Kim Jong Il reportedly died on a train at 8:30am on Saturday. Guess when American and South Korean officials learned about it? Some 51 hours later, from North Korea's own media reports. Though we have spy planes and satellites trained on the country, we intercepted no phone calls and observed no hubbub around his train, making the two-day secret yet another North Korea-related intelligence failure, reports the New York Times. "It seems everyone learned about Kim Jong Il's death after" the press reports, a South Korean lawmaker who leads parliament's intelligence committee told Reuters. "The US, Japan, and Russia knew after North Korea's announcement."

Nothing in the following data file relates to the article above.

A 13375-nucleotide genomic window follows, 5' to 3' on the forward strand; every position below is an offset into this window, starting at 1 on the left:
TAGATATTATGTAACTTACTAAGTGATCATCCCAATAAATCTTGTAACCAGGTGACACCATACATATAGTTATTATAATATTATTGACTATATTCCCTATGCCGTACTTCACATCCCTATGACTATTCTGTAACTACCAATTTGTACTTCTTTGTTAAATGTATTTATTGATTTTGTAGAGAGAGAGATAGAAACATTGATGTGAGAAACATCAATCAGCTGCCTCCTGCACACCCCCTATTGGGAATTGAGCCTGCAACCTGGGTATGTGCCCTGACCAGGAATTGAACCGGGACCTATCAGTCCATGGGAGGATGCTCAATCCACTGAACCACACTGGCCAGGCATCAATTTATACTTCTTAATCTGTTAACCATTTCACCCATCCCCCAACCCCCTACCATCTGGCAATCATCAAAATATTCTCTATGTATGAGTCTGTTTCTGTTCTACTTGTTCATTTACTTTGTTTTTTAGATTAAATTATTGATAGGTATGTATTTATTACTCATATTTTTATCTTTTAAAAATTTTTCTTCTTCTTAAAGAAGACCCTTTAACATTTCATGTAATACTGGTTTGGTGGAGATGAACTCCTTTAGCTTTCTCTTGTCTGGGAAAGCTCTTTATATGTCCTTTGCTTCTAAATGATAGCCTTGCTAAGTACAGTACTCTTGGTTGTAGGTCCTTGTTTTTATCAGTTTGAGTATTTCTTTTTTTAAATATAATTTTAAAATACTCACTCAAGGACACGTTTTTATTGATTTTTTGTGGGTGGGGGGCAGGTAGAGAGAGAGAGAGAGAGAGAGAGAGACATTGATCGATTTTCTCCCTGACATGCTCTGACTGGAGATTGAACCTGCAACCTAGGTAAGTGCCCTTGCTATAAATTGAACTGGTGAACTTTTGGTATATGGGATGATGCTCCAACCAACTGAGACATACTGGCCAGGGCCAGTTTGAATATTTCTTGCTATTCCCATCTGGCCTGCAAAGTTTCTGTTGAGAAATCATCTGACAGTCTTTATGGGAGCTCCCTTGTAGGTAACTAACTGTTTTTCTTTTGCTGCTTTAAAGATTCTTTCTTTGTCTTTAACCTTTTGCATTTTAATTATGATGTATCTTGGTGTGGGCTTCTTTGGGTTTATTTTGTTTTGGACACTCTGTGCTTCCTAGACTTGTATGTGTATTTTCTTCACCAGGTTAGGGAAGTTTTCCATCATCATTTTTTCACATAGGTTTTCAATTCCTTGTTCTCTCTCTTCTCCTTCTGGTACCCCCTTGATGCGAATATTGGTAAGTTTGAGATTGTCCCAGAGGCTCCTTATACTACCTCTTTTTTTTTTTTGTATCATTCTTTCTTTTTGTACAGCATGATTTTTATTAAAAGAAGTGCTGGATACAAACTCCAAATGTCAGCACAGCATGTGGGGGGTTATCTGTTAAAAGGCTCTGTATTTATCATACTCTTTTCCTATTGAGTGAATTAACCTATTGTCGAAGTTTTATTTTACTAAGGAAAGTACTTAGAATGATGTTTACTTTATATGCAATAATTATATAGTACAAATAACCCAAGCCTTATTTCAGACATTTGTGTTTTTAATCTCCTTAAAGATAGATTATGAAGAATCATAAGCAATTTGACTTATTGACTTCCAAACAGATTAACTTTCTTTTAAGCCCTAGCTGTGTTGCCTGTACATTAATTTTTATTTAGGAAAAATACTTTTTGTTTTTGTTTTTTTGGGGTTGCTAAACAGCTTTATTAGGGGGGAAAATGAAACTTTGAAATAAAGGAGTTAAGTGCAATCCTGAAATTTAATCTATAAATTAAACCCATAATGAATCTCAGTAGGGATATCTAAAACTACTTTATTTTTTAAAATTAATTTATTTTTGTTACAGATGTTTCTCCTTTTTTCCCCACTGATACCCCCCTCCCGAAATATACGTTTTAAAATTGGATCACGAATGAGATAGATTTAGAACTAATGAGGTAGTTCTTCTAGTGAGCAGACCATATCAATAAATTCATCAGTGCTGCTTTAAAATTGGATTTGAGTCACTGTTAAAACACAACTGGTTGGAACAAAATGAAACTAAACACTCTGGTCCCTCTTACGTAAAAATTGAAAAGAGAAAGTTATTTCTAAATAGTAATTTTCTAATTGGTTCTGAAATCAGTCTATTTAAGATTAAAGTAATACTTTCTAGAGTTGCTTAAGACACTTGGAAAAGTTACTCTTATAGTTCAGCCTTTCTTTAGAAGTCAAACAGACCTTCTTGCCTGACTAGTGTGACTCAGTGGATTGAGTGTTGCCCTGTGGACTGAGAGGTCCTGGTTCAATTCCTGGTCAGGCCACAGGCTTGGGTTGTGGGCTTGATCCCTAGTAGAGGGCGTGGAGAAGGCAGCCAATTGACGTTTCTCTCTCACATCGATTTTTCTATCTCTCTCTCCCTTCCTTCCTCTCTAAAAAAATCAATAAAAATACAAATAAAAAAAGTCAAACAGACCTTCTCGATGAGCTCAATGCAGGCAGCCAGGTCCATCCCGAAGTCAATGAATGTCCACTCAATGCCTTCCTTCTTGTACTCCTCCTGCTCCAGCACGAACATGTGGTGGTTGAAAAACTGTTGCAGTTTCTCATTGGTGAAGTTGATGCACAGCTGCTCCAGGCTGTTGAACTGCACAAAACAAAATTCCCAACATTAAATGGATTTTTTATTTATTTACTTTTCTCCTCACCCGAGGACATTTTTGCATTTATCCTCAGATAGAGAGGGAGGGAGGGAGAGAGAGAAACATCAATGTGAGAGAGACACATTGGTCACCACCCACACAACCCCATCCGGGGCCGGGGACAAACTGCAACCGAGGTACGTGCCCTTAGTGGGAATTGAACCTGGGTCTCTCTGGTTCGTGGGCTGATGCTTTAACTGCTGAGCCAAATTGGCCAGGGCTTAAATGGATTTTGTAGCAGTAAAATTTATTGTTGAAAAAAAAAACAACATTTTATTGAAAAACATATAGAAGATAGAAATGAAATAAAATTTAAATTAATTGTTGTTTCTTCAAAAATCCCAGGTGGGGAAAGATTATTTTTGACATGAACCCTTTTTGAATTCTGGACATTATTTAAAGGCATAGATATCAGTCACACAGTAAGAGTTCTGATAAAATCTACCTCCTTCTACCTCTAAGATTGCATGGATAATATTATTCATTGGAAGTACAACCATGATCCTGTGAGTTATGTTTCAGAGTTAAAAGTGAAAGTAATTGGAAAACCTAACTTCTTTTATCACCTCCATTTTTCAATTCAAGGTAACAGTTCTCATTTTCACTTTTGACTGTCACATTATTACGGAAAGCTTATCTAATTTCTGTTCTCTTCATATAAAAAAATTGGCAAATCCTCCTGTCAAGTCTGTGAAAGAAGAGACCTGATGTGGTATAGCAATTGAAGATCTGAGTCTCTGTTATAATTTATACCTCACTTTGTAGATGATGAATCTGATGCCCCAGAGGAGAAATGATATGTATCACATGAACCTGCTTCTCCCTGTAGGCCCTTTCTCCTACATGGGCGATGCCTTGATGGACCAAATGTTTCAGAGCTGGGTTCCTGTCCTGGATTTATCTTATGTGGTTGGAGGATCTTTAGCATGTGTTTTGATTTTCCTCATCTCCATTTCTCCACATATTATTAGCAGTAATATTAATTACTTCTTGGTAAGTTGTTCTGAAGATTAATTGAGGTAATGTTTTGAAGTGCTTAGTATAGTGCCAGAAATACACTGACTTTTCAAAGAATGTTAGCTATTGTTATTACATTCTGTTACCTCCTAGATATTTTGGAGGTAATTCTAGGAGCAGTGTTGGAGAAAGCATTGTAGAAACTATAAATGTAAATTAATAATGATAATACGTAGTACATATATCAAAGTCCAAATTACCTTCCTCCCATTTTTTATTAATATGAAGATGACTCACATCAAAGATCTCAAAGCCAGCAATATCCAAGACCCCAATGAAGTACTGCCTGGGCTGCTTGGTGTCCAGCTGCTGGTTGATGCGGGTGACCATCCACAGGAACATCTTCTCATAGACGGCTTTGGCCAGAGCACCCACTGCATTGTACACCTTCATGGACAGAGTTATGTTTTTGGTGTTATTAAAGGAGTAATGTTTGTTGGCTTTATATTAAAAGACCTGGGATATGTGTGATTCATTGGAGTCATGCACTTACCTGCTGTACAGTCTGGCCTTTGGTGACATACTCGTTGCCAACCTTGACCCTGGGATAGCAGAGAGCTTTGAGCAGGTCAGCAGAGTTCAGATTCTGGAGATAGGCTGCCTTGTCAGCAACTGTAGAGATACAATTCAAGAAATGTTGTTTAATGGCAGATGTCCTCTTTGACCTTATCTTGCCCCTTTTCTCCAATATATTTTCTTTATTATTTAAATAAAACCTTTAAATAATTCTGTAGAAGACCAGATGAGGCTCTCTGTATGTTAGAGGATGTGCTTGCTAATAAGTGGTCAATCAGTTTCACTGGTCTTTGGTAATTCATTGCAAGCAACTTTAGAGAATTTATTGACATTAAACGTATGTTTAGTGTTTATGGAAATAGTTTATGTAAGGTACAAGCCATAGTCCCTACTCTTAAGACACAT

The list of similar failures with the North is long—notably, a uranium enrichment facility existed there for a year and a half before being discovered, and then only because the North showed it off to an American scientist. "What’s worst about our intel is our failure to penetrate deep into the existing leadership," says one former CIA official. "We get defectors, but their information is often old. We get midlevel people, but they often don’t know what’s happening in the inner circle."